Governor again nominates Ward to Allegheny County bench
Eight months after Allegheny County voters knocked Bill Ward off the Common Pleas Court bench, Gov. Tom Corbett on Friday again nominated him to fill the position.
Ward, 62, of Mt. Lebanon served in the court's Family Division from June 2012 until January. He lost in the general election in November 2013.
If the state Senate approves his nomination, Ward would fill the vacancy left by Judge Joseph James' retirement last June. He would have to run for election in 2015 to serve a full 10-year term.
“I look forward to the opportunity to return to the bench,” Ward said.
A longtime friend of the governor, Ward served as Corbett's chief of staff from January 2011 until May 2012, and served as an adviser until the state Senate confirmed his nomination the following month. He previously chaired the state Board of Probation and Parole and worked as a deputy attorney general and assistant U.S. attorney.
Despite being given a rating of “highly qualified” by the Allegheny County Bar Association, Ward, a Republican, finished fifth out of six candidates running for four seats in the November election.
Lynn Marks, executive director of Pennsylvanians for Modern Courts, a nonpartisan group that advocates in favor of appointing judges rather than electing them, said contested judicial races often turn on factors other than qualifications, such as how much money candidates raise, name recognition, where their name appears on the ballot and what political party is dominant in the race.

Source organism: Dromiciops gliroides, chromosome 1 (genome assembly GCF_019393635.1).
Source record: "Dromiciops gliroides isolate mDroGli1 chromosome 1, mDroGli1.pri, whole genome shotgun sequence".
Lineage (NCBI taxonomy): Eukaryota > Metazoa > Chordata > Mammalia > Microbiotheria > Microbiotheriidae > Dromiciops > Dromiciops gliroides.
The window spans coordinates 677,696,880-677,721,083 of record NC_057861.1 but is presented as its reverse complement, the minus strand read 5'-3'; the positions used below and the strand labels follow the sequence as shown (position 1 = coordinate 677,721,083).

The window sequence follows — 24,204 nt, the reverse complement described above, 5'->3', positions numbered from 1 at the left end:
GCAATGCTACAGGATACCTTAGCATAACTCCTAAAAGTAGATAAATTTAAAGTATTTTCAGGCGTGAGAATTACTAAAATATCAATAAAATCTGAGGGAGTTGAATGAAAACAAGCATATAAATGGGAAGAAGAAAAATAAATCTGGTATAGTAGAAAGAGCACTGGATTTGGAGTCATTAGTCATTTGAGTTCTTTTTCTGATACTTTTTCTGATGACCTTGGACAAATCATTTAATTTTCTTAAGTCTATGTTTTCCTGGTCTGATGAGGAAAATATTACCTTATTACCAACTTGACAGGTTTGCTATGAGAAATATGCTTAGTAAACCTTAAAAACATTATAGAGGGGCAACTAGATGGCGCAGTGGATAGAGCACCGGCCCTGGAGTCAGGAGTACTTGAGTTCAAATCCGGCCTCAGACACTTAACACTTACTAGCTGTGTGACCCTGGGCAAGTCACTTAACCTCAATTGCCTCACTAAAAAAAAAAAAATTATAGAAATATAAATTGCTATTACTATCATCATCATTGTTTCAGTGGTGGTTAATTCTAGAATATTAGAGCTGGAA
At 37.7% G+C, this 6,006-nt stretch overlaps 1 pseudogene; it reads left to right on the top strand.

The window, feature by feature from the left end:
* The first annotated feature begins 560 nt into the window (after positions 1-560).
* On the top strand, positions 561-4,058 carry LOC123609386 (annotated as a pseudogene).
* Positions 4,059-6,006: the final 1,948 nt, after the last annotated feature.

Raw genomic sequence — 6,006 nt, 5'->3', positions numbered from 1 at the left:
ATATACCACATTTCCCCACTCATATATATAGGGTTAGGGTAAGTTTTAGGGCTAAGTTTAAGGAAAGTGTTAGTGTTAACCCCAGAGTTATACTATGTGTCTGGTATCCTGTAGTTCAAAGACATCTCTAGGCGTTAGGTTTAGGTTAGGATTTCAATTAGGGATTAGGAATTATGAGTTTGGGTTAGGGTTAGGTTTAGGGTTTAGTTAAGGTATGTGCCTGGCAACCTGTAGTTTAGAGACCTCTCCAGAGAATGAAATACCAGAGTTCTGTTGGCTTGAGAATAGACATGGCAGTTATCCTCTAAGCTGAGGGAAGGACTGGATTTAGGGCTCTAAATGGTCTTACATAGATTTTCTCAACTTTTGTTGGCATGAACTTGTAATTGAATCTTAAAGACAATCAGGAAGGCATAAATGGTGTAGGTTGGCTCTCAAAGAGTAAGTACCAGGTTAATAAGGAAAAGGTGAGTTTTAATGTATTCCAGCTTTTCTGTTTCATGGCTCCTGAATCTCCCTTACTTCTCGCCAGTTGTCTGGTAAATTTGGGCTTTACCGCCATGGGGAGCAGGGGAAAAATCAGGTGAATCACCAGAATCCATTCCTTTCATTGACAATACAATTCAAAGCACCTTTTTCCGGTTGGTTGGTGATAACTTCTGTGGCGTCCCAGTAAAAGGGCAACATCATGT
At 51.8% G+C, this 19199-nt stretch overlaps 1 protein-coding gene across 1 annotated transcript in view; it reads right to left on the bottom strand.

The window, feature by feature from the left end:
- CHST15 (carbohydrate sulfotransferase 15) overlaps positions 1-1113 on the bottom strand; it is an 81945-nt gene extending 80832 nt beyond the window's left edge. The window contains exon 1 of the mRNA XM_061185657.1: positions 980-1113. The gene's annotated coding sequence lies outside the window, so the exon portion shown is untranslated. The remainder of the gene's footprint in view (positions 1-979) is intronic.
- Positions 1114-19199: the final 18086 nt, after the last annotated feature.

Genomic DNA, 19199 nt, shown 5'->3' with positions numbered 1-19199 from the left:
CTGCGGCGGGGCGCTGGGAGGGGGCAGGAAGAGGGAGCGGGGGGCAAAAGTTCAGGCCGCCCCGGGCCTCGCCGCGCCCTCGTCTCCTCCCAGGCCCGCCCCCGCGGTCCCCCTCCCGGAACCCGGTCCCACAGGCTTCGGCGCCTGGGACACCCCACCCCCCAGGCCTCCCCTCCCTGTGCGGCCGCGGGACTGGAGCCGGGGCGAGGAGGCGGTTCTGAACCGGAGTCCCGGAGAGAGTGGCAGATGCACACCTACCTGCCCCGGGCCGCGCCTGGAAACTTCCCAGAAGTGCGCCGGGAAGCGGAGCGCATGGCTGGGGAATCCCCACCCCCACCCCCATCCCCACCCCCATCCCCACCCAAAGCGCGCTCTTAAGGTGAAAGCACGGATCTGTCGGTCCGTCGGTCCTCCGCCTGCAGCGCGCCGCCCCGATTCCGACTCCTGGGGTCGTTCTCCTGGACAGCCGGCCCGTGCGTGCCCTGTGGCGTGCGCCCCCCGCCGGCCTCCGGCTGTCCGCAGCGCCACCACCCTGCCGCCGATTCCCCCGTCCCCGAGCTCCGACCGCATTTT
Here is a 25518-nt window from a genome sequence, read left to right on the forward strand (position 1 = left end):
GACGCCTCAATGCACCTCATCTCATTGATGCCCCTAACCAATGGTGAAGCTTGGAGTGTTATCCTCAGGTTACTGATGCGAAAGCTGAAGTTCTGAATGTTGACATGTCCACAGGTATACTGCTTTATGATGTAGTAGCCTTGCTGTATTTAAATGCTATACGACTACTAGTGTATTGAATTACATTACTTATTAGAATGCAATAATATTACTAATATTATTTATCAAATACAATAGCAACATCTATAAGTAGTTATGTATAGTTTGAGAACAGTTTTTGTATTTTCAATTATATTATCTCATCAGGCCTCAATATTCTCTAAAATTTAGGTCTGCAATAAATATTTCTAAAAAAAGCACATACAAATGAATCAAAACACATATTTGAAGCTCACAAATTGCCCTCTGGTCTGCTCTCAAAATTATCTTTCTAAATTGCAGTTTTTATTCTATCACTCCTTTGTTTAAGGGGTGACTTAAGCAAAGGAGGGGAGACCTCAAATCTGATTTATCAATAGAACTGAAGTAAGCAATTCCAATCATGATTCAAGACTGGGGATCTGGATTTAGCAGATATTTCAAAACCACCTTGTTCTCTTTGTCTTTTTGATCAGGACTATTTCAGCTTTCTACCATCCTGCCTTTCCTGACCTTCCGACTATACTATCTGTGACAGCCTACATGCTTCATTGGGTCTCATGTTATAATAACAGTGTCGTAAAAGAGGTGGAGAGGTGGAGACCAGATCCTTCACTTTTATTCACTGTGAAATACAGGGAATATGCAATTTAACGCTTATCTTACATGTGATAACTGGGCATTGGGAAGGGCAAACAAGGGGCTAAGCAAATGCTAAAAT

In Allegheny County, Democrats outnumber Republicans nearly 2-1, according to the county Elections Division.
“So just because someone loses doesn't mean that person wouldn't make a good judge,” Marks said. “Although it might not look good when a governor nominates a top official to a seat on the bench, it doesn't mean that the person wouldn't be a fine judge.”
Once elected, Common Pleas judges face a yes-or-no retention vote every 10 years. Their salary this year is $173,271.
Ward's nomination for judge was among 13 the governor made statewide, including those of lawyers Harry F. Smail, 48, of Greensburg and David A. Regoli, 49, of Lower Burrell for seats on the Westmoreland County Common Pleas Court.
“I am confident that these nominees will serve the commonwealth with honor and distinction,” Corbett said in a statement.
A spokesman for the governor's office did not return calls about Ward's appointment.
Adam Brandolph is a staff writer for Trib Total Media.
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